In January 2020, Zachary McCoy of Florida received a concerning email from Google: local authorities were asking the company for his personal information and he had just seven days to stop them from handing it over, the Guardian reports. Police were investigating a burglary and had issued to Google what’s called a geofence warrant. The court-ordered warrant requested the company look for and hand over information on all the devices that were within the vicinity of the broken-into home at the time of the crime. McCoy was on one of his regular bike rides around the neighborhood at the time and the data Google handed over to police placed him near the scene of the burglary. McCoy was in the wrong place at the wrong time – and he had now become a suspect of a crime he did not commit.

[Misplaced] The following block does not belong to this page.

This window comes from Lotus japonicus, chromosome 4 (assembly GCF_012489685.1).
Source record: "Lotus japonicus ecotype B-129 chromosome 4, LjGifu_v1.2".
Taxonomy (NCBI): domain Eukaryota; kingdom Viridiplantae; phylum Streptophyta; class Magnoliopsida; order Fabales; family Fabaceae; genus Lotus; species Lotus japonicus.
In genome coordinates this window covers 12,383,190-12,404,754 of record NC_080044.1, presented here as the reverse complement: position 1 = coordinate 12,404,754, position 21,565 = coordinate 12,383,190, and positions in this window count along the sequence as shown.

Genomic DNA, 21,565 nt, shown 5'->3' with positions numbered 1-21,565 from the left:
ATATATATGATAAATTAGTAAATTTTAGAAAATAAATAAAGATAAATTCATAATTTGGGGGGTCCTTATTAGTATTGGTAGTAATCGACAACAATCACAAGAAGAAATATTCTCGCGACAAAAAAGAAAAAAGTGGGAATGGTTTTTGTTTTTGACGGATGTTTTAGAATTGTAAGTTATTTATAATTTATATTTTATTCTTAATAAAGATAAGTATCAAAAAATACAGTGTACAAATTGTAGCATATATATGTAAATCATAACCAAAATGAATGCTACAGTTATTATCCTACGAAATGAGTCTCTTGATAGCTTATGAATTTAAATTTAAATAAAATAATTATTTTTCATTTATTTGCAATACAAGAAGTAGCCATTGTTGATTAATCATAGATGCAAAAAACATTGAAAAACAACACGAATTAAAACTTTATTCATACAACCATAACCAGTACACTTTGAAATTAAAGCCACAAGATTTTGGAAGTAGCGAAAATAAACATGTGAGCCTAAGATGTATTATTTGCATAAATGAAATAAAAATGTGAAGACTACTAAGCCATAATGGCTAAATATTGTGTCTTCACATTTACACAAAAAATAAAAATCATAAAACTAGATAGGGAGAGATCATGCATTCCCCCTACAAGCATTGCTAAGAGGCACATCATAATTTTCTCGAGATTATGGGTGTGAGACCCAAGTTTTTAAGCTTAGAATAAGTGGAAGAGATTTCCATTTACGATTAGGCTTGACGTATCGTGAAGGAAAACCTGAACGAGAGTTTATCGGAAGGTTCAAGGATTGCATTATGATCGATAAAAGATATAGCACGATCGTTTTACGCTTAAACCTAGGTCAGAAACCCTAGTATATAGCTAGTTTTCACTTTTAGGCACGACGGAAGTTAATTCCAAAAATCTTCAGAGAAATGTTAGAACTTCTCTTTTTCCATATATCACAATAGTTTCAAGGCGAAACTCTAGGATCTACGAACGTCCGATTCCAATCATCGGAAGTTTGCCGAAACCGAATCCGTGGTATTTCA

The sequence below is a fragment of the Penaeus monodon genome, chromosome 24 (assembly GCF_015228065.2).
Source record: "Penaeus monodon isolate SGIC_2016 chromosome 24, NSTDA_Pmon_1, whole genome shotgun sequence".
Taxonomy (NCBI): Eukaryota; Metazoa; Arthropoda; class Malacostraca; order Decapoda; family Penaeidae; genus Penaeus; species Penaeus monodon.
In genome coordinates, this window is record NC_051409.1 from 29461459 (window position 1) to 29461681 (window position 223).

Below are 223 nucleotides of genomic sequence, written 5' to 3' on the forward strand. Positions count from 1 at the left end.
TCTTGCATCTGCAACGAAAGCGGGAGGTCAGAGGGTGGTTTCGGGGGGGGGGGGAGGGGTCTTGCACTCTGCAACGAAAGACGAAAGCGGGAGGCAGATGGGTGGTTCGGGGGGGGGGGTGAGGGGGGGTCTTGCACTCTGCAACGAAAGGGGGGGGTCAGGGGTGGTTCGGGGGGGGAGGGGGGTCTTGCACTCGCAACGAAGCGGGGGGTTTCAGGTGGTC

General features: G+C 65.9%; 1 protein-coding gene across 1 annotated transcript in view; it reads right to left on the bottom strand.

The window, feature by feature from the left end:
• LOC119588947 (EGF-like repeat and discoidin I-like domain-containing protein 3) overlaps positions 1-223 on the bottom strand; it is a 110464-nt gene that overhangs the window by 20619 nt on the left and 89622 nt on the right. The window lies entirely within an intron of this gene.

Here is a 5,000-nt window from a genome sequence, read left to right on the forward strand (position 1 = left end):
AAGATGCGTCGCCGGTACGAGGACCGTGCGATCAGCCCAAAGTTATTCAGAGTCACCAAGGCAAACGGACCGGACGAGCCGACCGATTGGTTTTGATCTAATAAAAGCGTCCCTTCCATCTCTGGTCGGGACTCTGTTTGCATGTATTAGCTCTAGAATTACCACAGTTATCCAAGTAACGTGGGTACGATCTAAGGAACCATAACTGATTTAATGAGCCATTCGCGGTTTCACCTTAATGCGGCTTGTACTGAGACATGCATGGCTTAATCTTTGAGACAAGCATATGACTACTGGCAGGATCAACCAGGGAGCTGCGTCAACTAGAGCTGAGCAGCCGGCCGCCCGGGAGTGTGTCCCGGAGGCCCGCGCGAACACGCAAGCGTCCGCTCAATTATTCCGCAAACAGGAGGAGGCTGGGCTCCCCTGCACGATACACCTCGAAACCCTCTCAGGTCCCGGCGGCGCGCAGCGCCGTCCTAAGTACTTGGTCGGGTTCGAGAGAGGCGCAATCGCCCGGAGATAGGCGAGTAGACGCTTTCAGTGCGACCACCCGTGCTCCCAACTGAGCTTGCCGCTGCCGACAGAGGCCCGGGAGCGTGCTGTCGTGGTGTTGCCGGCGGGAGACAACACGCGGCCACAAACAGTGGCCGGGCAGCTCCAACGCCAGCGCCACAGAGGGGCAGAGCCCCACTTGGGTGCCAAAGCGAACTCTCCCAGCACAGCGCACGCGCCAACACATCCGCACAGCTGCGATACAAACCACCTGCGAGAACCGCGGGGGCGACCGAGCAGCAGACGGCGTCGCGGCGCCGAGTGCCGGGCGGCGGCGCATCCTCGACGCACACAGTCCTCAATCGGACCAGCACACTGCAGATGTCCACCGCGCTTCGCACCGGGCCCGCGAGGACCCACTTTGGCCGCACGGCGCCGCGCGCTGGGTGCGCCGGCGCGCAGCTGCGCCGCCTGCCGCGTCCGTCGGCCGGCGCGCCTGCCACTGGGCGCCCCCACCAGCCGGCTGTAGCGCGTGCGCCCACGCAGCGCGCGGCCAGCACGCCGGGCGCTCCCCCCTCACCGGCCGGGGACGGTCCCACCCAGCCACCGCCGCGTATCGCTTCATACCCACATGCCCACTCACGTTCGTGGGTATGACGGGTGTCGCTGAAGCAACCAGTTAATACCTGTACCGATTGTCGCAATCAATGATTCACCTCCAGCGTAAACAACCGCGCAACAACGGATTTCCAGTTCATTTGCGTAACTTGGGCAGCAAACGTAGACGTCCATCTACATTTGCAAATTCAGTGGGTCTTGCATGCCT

This was not an isolated incident. From Virginia to Florida, law enforcement are increasingly using tools called reverse search warrants – including geofence location warrants and keyword search warrants – to come up with a list of suspects who may have committed particular crimes. While the former is used by law enforcement to get tech companies to identify all the devices that were near a certain place at a certain time, the latter is used to get information on everyone who’s searched for a particular keyword or phrase. It's a practice public defenders, privacy advocates and many lawmakers have criticized, arguing it violates Fourth Amendment protections against unreasonable searches. Unlike reverse search warrants, other warrants and subpoenas target a specific person that law enforcement has established there is probable cause to believe has committed a specific crime. Geofence warrants are sweeping and are often used to compile a suspect list.